Hacking the ABD Life: Part 1 — “Good” Means “Good Enough”
April 12, 2008 3 Comments
ABD—”All But Dissertation.” This label has a distinctly demoralizing drum to it, especially as a designation for someone—the Ph.D. candidate—who has accomplished so much, usually comparatively early in life.
Of course, writing a doctoral dissertation is a huge undertaking in its own right. And it can make or break a Ph.D. candidate’s academic career. There are two main challenges. The first is as much psychological as it is anything else. You have to have “internal fortitude,” the ability to take small steps toward the completion of a big project, to manage hurdles and set-backs, and to survive the comparative loneliness of the process.
Second, you have to impress your dissertation committee with the quality of the finished product and with your prospects as a scholar. So the work has to be good. This, obviously, relates closely to the first main challenge.
Let me repeat the best advice I received while writing my Ph.D. dissertation: “Think of your dissertation as the last paper you write during your formal education, and keep in mind that it really doesn’t have to be longer than a hundred pages.” It didn’t hurt that this counsel came from a member of my dissertation committee.
The suggestion about length is probably situation-specific. It would be wise to consult with your committee about appropriate length. And “consultation” is the key word here. You should be able to share your own ideas about appropriate length, given your topic and the way you plan to organize your material. It is generally believed that the best dissertation topic is a narrowly focused topic. It would stand to reason that in many cases narrower focus translates into fewer total pages. There’s a saying, “Don’t beat a dead horse.” There’s another saying, “If the horse is dead, dismount.” The goal shouldn’t be to come up with a topic that will require X number of pages, but to come up with a topic that makes a worthy contribution to the field and establishes the author as a capable scholar, regardless of word count.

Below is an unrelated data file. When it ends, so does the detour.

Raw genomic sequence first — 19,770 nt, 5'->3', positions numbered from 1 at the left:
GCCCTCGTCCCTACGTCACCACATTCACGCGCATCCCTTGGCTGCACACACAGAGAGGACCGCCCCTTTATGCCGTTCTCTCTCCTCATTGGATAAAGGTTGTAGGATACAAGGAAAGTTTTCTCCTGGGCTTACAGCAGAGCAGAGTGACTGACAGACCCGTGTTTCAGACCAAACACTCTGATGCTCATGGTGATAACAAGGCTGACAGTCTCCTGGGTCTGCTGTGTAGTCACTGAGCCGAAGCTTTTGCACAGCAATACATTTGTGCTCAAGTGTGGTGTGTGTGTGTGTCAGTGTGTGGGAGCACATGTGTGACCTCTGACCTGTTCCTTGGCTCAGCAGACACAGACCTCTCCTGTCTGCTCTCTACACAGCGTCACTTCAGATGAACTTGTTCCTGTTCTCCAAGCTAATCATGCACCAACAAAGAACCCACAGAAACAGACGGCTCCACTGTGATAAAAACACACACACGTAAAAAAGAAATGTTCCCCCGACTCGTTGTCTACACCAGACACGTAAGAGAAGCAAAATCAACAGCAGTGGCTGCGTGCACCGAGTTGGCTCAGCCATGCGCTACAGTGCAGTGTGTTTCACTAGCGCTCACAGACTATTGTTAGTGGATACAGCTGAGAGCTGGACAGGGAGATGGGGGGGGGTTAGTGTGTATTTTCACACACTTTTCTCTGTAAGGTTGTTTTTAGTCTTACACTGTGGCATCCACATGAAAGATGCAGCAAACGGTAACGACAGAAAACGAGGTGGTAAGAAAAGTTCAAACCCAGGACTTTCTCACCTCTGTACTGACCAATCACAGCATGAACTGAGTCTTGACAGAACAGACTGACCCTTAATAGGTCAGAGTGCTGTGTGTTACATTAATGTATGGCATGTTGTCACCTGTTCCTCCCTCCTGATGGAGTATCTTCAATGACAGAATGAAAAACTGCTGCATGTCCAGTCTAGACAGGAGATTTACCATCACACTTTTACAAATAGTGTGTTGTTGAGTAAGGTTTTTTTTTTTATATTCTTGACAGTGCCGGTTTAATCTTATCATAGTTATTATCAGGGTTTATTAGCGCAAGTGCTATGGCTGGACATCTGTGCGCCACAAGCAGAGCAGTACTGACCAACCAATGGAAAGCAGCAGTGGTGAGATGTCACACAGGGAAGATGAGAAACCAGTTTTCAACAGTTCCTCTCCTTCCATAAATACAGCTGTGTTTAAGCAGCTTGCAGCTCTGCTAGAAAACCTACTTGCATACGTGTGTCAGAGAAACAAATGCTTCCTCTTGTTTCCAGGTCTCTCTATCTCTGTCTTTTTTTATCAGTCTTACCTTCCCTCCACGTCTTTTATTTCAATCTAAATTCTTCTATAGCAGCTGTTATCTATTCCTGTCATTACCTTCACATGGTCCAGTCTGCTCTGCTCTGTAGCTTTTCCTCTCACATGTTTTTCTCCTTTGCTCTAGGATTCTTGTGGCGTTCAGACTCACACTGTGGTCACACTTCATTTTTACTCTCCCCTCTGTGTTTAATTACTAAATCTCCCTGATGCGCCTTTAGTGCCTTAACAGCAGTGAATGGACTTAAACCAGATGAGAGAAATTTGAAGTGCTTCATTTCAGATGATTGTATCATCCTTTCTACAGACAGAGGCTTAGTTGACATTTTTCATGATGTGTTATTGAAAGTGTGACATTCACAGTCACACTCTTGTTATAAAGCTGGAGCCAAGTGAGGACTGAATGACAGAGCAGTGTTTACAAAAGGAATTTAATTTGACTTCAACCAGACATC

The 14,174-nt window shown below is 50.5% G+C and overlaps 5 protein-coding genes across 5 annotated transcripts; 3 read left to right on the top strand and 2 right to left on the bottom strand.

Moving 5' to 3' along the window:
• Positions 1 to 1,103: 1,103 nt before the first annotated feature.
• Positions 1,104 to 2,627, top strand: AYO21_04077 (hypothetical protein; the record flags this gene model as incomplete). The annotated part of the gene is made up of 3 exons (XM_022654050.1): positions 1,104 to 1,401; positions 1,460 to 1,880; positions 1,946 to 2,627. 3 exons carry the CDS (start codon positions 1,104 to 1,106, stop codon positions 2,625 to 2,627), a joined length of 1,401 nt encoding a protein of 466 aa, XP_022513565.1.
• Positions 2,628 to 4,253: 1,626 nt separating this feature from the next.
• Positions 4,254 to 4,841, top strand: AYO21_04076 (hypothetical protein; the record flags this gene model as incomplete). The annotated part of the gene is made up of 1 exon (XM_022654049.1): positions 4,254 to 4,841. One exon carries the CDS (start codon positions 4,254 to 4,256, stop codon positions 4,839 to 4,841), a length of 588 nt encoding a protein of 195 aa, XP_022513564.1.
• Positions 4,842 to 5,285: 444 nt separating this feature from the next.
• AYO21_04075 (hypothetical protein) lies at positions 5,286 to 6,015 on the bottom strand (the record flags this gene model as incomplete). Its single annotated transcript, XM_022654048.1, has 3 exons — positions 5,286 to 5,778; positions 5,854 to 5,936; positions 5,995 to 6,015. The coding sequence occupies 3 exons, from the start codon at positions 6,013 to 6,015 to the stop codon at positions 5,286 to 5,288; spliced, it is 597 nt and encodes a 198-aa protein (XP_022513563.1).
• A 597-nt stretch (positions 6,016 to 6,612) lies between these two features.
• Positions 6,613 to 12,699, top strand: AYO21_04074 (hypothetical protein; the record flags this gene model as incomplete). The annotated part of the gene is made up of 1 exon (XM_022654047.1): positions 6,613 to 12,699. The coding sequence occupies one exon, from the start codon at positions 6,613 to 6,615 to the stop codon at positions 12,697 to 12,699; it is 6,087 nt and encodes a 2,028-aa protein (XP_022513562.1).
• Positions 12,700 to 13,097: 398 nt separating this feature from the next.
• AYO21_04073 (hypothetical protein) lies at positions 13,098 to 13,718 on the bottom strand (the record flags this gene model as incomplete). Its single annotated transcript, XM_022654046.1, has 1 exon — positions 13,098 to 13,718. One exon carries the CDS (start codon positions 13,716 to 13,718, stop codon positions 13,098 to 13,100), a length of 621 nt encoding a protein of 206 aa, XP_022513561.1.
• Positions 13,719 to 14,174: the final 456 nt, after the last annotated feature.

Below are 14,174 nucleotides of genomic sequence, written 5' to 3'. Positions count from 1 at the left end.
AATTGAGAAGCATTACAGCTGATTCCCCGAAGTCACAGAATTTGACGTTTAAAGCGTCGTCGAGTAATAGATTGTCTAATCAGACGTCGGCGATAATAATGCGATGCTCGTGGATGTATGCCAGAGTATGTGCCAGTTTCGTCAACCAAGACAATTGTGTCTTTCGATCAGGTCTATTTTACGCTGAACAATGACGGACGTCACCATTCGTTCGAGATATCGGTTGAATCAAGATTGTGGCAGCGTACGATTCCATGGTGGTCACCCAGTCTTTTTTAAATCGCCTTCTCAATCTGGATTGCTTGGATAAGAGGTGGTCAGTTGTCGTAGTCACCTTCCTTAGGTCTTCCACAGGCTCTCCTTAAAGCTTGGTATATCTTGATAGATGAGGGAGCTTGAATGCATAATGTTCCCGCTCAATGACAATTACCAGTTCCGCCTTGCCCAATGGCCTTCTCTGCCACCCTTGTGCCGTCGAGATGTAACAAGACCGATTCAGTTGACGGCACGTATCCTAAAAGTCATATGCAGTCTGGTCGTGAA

The more general principle in my advisor’s comment is that the dissertation isn’t a book. It’s not even a published paper. I caution against approaching your dissertation as if you were writing a book manuscript that will be ready to submit to one of the top academic presses. Your dissertation committee is large enough with the three to five people that play that official role. No point trying to write for the vague target audience for a book on the same topic. Save that for later.
Let me put it this way. You’ve got three people on your committee. Maybe one of them knows quite a lot about your topic. The other two are conversant. Are there others in the discipline who have go-to expertise on your topic? Probably so. Will they be in the room during your dissertation defense? Probably not. So you can forget about them.
Your work has to be good. I said that before. But how good does it have to be? Answer: good enough (lower-case “g”). So estimate how good that is and make that your goal. And I do mean estimate. Don’t calculate. Members of your committee have responsibilities. They should be able to advise you about what their expectations are. No one else’s opinion really counts, especially if they don’t see the work before the defense. (That includes the expert on another continent, and it includes your doting grandmother and admiring spouse—if you happen to be married.)
If you’re ABD, let me know your thoughts. If you’re on a dissertation committee for someone who is ABD, your comments would be especially valuable.